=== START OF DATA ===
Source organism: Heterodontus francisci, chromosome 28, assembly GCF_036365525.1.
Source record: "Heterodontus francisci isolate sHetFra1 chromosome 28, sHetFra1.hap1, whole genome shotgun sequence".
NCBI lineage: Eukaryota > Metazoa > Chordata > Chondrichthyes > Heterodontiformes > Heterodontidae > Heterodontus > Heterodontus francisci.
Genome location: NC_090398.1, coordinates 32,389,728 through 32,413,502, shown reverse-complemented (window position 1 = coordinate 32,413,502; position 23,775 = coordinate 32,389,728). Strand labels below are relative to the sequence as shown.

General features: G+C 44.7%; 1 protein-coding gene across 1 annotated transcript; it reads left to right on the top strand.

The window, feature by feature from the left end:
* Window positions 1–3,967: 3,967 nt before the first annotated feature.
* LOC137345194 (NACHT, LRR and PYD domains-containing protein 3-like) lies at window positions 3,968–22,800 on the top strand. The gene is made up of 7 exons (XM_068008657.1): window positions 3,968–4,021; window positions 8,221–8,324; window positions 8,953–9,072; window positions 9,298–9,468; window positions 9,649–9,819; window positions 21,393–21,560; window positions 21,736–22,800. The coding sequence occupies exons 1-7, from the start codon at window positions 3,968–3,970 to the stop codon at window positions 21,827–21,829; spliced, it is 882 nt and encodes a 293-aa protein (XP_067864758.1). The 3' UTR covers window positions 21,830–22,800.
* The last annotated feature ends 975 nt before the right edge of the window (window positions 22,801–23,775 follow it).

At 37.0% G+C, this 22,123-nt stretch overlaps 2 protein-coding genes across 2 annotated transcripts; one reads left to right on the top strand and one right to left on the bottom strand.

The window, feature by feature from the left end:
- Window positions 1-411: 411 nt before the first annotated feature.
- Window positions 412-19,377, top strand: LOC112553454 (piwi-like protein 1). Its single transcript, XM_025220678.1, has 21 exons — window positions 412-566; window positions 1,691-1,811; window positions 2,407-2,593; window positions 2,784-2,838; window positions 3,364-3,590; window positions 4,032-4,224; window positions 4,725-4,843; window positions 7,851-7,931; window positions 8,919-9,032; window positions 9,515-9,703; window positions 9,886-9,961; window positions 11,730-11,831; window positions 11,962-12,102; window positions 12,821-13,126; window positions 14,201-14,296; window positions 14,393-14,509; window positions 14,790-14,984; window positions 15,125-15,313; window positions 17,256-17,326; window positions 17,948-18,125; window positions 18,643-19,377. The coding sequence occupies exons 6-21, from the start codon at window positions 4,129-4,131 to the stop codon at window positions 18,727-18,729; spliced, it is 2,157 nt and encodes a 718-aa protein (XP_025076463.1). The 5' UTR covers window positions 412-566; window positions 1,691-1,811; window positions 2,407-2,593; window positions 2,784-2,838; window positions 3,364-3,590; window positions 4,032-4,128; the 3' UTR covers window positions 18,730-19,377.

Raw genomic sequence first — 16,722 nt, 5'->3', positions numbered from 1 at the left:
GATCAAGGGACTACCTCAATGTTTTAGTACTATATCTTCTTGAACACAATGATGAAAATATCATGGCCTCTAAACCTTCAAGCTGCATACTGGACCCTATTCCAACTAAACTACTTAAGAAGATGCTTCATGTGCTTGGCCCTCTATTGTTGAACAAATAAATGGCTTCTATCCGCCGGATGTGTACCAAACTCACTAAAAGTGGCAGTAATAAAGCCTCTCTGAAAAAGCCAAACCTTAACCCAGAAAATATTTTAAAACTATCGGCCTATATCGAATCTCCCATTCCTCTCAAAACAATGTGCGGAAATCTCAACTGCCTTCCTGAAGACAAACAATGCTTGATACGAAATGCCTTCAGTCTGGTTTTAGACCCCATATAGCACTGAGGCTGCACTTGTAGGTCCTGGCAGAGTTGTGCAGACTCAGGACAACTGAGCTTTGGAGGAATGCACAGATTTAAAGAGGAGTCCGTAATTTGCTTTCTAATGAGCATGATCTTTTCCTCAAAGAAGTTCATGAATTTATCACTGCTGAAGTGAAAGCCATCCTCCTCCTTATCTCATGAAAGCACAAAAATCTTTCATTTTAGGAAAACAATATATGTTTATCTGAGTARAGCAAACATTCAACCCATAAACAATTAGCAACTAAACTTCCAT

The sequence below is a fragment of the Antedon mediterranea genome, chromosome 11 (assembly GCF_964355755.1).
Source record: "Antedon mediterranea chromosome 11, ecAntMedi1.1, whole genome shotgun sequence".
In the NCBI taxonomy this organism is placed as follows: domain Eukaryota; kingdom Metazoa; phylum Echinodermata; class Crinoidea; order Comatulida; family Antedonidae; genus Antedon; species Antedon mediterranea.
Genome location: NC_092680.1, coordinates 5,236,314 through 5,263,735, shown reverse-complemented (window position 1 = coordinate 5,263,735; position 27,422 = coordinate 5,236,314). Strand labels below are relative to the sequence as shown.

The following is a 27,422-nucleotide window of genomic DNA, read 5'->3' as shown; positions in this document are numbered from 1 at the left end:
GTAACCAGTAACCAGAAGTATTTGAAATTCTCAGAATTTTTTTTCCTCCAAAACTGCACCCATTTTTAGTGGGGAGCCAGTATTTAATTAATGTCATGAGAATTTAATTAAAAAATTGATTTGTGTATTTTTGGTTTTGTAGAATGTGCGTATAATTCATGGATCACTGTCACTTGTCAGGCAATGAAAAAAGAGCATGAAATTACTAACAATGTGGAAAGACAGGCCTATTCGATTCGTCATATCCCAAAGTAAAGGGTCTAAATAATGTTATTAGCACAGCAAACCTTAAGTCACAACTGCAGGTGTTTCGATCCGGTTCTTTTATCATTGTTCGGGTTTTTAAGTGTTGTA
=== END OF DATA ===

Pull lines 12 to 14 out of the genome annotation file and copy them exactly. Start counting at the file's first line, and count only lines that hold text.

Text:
- Window positions 1-411: 411 nt before the first annotated feature.
- Window positions 412-19,377, top strand: LOC112553454 (piwi-like protein 1). Its single transcript, XM_025220678.1, has 21 exons — window positions 412-566; window positions 1,691-1,811; window positions 2,407-2,593; window positions 2,784-2,838; window positions 3,364-3,590; window positions 4,032-4,224; window positions 4,725-4,843; window positions 7,851-7,931; window positions 8,919-9,032; window positions 9,515-9,703; window positions 9,886-9,961; window positions 11,730-11,831; window positions 11,962-12,102; window positions 12,821-13,126; window positions 14,201-14,296; window positions 14,393-14,509; window positions 14,790-14,984; window positions 15,125-15,313; window positions 17,256-17,326; window positions 17,948-18,125; window positions 18,643-19,377. The coding sequence occupies exons 6-21, from the start codon at window positions 4,129-4,131 to the stop codon at window positions 18,727-18,729; spliced, it is 2,157 nt and encodes a 718-aa protein (XP_025076463.1). The 5' UTR covers window positions 412-566; window positions 1,691-1,811; window positions 2,407-2,593; window positions 2,784-2,838; window positions 3,364-3,590; window positions 4,032-4,128; the 3' UTR covers window positions 18,730-19,377.

Raw genomic sequence first — 16,722 nt, 5'->3', positions numbered from 1 at the left: